Potential crises ahead for the financial sector but self serve can be the answerTopic: Finance & DCAs
The latest guidelines from the FCA are soon due to come into full force which will have a massive impact on the financial sector; in particular, credit card providers, how they work and their processes, which if not dealt with efficiently, could cause huge problems.
There is a national problem with debt, part of which is known as persistent debt through credit cards. Persistent debt is where the cardholder is making low repayments on their credit card, which equates to over a period of 18 months the customer paying more in interest, fees and charges than they have repaid of the principal.
The new FCA rules state after 18 months, providers will have to contact and prompt all their customers in persistent debt to change their repayment behaviour.
This creates an enormous workload and challenges for these providers, who will have to contact all of these customers, who will be unaware that they are even in a problematic position, as they have never missed a payment and are sticking within their agreed credit limit, and will have not received any communication of this type before.
Naturally, this is going to spark a huge influx of questions by customers, through all inbound channels, meaning more staff will have to be in place to accommodate this.
These customers will have to discuss their financial situations, ask questions, as well as completing income and expenditure forms, which will be a very lengthy process taking between 45 minutes to an hour for each customer. The staff needed to handle this influx of inbound inquiries will be vast and in most cases, unmanageable. Could your contact centre handle an additional 100,000 hours of calls in a month right now?
If their situation still does not change and they remain in persistent debt, their card may be suspended, which may be reported to credit reference agencies (CRAs). In this scenario, the interest is cancelled or waived, and the customer will also get contact details for a debt advice service.
However, the problem is not unsolvable, and indeed is already being widely adopted: that is the self-serve alternative, which in the financial sector is increasing hugely by utilising the power and time-saving potential of Open Banking.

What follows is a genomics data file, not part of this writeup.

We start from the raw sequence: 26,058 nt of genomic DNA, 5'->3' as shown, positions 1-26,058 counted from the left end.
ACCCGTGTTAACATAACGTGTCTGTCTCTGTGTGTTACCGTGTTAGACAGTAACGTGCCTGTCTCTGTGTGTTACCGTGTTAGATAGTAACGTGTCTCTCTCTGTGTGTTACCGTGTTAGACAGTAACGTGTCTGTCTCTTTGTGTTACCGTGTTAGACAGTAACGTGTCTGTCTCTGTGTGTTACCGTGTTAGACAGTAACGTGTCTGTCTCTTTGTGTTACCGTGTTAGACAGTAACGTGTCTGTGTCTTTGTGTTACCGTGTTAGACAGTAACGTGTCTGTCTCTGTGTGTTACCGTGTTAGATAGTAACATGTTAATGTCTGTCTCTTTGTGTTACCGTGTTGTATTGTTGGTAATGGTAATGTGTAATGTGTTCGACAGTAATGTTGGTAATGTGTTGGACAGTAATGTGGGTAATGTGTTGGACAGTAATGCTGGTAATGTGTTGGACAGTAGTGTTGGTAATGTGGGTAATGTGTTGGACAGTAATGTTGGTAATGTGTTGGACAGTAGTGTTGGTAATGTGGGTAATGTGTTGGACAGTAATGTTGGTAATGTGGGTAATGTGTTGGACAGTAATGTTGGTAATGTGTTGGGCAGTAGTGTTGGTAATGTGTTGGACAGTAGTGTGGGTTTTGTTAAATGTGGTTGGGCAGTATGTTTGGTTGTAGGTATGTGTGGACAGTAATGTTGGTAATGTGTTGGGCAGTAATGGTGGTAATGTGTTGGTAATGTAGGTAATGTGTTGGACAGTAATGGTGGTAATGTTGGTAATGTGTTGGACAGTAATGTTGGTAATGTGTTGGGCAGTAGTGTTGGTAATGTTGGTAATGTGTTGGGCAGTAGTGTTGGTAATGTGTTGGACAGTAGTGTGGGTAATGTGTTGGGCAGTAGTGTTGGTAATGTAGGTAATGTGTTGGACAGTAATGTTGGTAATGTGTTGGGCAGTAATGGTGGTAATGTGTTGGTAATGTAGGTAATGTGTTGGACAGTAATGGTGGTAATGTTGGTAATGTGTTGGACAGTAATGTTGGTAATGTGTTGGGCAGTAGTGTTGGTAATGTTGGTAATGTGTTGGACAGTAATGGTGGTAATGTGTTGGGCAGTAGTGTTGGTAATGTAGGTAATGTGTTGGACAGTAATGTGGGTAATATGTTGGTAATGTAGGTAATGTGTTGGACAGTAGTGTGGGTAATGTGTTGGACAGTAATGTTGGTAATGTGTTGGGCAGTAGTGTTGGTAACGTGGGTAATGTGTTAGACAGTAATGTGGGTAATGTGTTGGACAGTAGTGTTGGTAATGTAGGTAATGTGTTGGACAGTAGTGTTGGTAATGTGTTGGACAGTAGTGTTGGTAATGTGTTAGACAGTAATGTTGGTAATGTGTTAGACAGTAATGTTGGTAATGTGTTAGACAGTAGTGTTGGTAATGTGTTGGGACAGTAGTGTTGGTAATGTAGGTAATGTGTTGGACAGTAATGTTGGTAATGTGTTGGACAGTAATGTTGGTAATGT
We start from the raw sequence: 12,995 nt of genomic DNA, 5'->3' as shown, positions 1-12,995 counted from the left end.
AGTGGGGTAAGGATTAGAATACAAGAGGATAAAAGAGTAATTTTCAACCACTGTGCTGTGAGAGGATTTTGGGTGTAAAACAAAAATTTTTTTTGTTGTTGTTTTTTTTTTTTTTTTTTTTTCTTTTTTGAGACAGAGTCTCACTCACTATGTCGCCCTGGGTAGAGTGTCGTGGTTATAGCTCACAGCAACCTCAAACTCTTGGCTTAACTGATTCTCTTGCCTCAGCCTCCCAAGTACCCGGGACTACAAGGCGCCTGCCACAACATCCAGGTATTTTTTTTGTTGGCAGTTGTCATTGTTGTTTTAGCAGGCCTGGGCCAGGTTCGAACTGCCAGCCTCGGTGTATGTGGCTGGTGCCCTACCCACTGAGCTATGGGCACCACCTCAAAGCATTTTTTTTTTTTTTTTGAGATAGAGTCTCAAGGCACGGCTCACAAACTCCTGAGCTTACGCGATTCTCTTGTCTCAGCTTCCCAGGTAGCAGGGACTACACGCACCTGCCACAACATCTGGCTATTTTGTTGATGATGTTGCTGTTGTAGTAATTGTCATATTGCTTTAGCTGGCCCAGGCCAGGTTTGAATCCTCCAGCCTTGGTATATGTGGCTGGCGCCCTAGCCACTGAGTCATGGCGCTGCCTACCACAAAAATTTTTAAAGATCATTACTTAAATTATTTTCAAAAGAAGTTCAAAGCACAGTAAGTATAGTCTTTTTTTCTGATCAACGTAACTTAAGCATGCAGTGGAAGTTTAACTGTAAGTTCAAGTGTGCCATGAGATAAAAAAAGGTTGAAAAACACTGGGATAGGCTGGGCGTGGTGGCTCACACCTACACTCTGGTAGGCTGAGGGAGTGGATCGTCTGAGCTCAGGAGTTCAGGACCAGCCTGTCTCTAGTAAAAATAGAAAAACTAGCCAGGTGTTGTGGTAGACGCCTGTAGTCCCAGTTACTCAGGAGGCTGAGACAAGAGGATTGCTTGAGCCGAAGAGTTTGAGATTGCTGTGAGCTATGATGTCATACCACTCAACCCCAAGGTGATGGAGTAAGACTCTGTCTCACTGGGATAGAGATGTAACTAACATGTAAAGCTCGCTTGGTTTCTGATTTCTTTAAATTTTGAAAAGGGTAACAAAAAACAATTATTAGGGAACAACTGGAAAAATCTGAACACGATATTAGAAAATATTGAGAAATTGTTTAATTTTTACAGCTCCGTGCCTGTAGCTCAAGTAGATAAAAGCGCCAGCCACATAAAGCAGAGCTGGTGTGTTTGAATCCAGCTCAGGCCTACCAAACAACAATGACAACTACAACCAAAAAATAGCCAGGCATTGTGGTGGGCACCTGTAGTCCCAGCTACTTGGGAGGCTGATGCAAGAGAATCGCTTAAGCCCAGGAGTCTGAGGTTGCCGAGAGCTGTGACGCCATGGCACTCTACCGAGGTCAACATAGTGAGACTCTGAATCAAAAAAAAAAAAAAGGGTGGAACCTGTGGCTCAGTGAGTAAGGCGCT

Self-serve has become increasingly popular and the preferred option for many. Our addictions to the smartphone, internet and social media, has led us to become consumers that want everything instantly and conveniently. As consumers, we want to communicate on our preferred channel, wherever and whenever we want. We don’t want to be dictated to about when we can watch our favourite television shows, so we watch on demand, so we certainly don’t want to be caught on the phone for an hour answering questions about our finances.
Customers are now used to using self-serve options and when given the choice, it’s often their preferred option. Services like online web chat, SMS chat and other self-serve solutions are on the rise.
We have seen an increase in the roll-out of self-serve strategies by businesses with similar challenges to this one of the financial sector. Businesses are creating bespoke mobile journeys that allow customers to enter personal details and answer questions at their own leisure on a completely bespoke, business branded, secure mobile platform.
There also been an increase in the usage of mobile collections, mobile payments and RCS. All of which allow businesses to either send out bespoke information to customers or gather important information about a customer, quickly, easily and conveniently.
So self serve not only solves potentially a crisis for credit card providers, but also offers a more convenient and preferred method of communication for customers. If you would like to know more about our self serve solutions, then please get in touch today.